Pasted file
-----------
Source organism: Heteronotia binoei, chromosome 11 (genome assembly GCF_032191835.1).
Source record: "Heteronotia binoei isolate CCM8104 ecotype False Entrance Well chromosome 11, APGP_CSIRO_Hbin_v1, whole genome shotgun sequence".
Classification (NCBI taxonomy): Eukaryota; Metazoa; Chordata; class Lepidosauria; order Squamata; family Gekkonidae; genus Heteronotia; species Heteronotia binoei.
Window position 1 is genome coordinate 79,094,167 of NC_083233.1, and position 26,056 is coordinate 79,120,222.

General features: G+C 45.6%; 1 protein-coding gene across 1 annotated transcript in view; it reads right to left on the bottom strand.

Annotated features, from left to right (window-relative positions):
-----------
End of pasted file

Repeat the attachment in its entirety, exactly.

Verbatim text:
Source organism: Heteronotia binoei, chromosome 11 (genome assembly GCF_032191835.1).
Source record: "Heteronotia binoei isolate CCM8104 ecotype False Entrance Well chromosome 11, APGP_CSIRO_Hbin_v1, whole genome shotgun sequence".
Classification (NCBI taxonomy): Eukaryota; Metazoa; Chordata; class Lepidosauria; order Squamata; family Gekkonidae; genus Heteronotia; species Heteronotia binoei.
Window position 1 is genome coordinate 79,094,167 of NC_083233.1, and position 26,056 is coordinate 79,120,222.

General features: G+C 45.6%; 1 protein-coding gene across 1 annotated transcript in view; it reads right to left on the bottom strand.

Annotated features, from left to right (window-relative positions):